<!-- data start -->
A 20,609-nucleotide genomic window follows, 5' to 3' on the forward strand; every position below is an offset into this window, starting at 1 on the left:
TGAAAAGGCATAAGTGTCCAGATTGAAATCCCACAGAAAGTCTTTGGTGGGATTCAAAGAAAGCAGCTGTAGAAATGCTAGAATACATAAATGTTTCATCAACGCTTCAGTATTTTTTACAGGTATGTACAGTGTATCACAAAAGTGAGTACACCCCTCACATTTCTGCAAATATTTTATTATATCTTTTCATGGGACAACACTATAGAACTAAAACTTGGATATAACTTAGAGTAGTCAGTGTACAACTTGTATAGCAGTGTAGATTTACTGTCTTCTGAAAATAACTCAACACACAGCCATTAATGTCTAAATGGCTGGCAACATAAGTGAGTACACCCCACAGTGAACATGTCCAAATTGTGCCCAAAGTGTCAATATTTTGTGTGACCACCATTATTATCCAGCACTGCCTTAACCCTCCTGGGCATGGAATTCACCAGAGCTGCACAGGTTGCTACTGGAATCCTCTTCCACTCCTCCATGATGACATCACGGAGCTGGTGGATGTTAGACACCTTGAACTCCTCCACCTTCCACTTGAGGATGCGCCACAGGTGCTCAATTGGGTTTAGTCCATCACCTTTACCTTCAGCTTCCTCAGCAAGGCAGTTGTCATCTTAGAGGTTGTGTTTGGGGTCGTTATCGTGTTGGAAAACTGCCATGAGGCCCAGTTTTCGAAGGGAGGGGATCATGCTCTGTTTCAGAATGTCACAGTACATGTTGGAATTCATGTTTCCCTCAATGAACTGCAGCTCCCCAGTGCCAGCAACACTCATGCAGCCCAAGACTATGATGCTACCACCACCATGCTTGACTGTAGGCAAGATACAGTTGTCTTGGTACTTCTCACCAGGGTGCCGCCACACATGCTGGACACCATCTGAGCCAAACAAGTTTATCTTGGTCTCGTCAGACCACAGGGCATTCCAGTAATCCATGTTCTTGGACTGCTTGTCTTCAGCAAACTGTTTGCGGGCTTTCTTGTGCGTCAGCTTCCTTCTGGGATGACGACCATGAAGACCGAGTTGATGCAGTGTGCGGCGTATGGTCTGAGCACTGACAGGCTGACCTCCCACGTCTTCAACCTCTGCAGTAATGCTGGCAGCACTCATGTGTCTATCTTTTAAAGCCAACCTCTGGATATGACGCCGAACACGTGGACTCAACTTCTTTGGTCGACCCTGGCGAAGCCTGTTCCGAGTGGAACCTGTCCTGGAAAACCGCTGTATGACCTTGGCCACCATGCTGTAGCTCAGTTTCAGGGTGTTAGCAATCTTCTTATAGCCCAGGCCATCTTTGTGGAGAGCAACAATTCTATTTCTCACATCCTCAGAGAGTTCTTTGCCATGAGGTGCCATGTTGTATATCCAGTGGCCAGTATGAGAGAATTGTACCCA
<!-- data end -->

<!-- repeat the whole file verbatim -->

A 20,609-nucleotide genomic window follows, 5' to 3' on the forward strand; every position below is an offset into this window, starting at 1 on the left:
TGAAAAGGCATAAGTGTCCAGATTGAAATCCCACAGAAAGTCTTTGGTGGGATTCAAAGAAAGCAGCTGTAGAAATGCTAGAATACATAAATGTTTCATCAACGCTTCAGTATTTTTTACAGGTATGTACAGTGTATCACAAAAGTGAGTACACCCCTCACATTTCTGCAAATATTTTATTATATCTTTTCATGGGACAACACTATAGAACTAAAACTTGGATATAACTTAGAGTAGTCAGTGTACAACTTGTATAGCAGTGTAGATTTACTGTCTTCTGAAAATAACTCAACACACAGCCATTAATGTCTAAATGGCTGGCAACATAAGTGAGTACACCCCACAGTGAACATGTCCAAATTGTGCCCAAAGTGTCAATATTTTGTGTGACCACCATTATTATCCAGCACTGCCTTAACCCTCCTGGGCATGGAATTCACCAGAGCTGCACAGGTTGCTACTGGAATCCTCTTCCACTCCTCCATGATGACATCACGGAGCTGGTGGATGTTAGACACCTTGAACTCCTCCACCTTCCACTTGAGGATGCGCCACAGGTGCTCAATTGGGTTTAGTCCATCACCTTTACCTTCAGCTTCCTCAGCAAGGCAGTTGTCATCTTAGAGGTTGTGTTTGGGGTCGTTATCGTGTTGGAAAACTGCCATGAGGCCCAGTTTTCGAAGGGAGGGGATCATGCTCTGTTTCAGAATGTCACAGTACATGTTGGAATTCATGTTTCCCTCAATGAACTGCAGCTCCCCAGTGCCAGCAACACTCATGCAGCCCAAGACTATGATGCTACCACCACCATGCTTGACTGTAGGCAAGATACAGTTGTCTTGGTACTTCTCACCAGGGTGCCGCCACACATGCTGGACACCATCTGAGCCAAACAAGTTTATCTTGGTCTCGTCAGACCACAGGGCATTCCAGTAATCCATGTTCTTGGACTGCTTGTCTTCAGCAAACTGTTTGCGGGCTTTCTTGTGCGTCAGCTTCCTTCTGGGATGACGACCATGAAGACCGAGTTGATGCAGTGTGCGGCGTATGGTCTGAGCACTGACAGGCTGACCTCCCACGTCTTCAACCTCTGCAGTAATGCTGGCAGCACTCATGTGTCTATCTTTTAAAGCCAACCTCTGGATATGACGCCGAACACGTGGACTCAACTTCTTTGGTCGACCCTGGCGAAGCCTGTTCCGAGTGGAACCTGTCCTGGAAAACCGCTGTATGACCTTGGCCACCATGCTGTAGCTCAGTTTCAGGGTGTTAGCAATCTTCTTATAGCCCAGGCCATCTTTGTGGAGAGCAACAATTCTATTTCTCACATCCTCAGAGAGTTCTTTGCCATGAGGTGCCATGTTGTATATCCAGTGGCCAGTATGAGAGAATTGTACCCA